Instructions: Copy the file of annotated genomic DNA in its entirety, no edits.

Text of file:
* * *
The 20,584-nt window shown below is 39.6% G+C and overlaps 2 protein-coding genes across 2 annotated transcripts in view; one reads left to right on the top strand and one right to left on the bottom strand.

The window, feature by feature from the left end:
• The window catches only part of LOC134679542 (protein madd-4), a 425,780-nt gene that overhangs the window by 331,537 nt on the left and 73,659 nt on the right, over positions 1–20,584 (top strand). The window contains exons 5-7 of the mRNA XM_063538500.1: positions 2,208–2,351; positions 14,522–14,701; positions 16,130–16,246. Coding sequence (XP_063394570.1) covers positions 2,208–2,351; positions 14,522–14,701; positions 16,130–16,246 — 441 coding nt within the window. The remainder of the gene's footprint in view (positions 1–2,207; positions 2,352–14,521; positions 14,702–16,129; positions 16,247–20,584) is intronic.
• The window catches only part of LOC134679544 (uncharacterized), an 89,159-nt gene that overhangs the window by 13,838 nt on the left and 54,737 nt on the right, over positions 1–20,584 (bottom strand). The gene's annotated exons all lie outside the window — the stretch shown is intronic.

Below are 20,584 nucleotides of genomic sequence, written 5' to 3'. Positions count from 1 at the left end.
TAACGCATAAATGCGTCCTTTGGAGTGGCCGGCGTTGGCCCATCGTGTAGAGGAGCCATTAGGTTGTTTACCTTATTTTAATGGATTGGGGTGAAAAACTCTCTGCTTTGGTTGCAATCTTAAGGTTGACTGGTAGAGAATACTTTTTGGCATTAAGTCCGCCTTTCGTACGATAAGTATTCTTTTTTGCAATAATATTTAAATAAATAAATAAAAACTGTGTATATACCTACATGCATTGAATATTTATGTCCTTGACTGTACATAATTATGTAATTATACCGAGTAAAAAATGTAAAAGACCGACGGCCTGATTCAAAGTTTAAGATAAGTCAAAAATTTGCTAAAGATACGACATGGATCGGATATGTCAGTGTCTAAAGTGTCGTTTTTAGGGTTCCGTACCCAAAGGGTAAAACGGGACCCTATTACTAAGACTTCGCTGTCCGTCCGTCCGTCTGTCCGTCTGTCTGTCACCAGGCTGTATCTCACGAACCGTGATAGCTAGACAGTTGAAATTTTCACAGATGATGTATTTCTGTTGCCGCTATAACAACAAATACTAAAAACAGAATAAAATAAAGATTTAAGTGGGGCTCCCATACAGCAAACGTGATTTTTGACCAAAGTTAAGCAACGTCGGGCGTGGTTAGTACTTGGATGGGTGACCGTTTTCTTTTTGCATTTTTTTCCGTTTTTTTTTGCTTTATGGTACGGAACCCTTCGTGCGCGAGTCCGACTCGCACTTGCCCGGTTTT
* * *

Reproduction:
The 20,584-nt window shown below is 39.6% G+C and overlaps 2 protein-coding genes across 2 annotated transcripts in view; one reads left to right on the top strand and one right to left on the bottom strand.

The window, feature by feature from the left end:
• The window catches only part of LOC134679542 (protein madd-4), a 425,780-nt gene that overhangs the window by 331,537 nt on the left and 73,659 nt on the right, over positions 1–20,584 (top strand). The window contains exons 5-7 of the mRNA XM_063538500.1: positions 2,208–2,351; positions 14,522–14,701; positions 16,130–16,246. Coding sequence (XP_063394570.1) covers positions 2,208–2,351; positions 14,522–14,701; positions 16,130–16,246 — 441 coding nt within the window. The remainder of the gene's footprint in view (positions 1–2,207; positions 2,352–14,521; positions 14,702–16,129; positions 16,247–20,584) is intronic.
• The window catches only part of LOC134679544 (uncharacterized), an 89,159-nt gene that overhangs the window by 13,838 nt on the left and 54,737 nt on the right, over positions 1–20,584 (bottom strand). The gene's annotated exons all lie outside the window — the stretch shown is intronic.

Below are 20,584 nucleotides of genomic sequence, written 5' to 3'. Positions count from 1 at the left end.
TAACGCATAAATGCGTCCTTTGGAGTGGCCGGCGTTGGCCCATCGTGTAGAGGAGCCATTAGGTTGTTTACCTTATTTTAATGGATTGGGGTGAAAAACTCTCTGCTTTGGTTGCAATCTTAAGGTTGACTGGTAGAGAATACTTTTTGGCATTAAGTCCGCCTTTCGTACGATAAGTATTCTTTTTTGCAATAATATTTAAATAAATAAATAAAAACTGTGTATATACCTACATGCATTGAATATTTATGTCCTTGACTGTACATAATTATGTAATTATACCGAGTAAAAAATGTAAAAGACCGACGGCCTGATTCAAAGTTTAAGATAAGTCAAAAATTTGCTAAAGATACGACATGGATCGGATATGTCAGTGTCTAAAGTGTCGTTTTTAGGGTTCCGTACCCAAAGGGTAAAACGGGACCCTATTACTAAGACTTCGCTGTCCGTCCGTCCGTCTGTCCGTCTGTCTGTCACCAGGCTGTATCTCACGAACCGTGATAGCTAGACAGTTGAAATTTTCACAGATGATGTATTTCTGTTGCCGCTATAACAACAAATACTAAAAACAGAATAAAATAAAGATTTAAGTGGGGCTCCCATACAGCAAACGTGATTTTTGACCAAAGTTAAGCAACGTCGGGCGTGGTTAGTACTTGGATGGGTGACCGTTTTCTTTTTGCATTTTTTTCCGTTTTTTTTTGCTTTATGGTACGGAACCCTTCGTGCGCGAGTCCGACTCGCACTTGCCCGGTTTT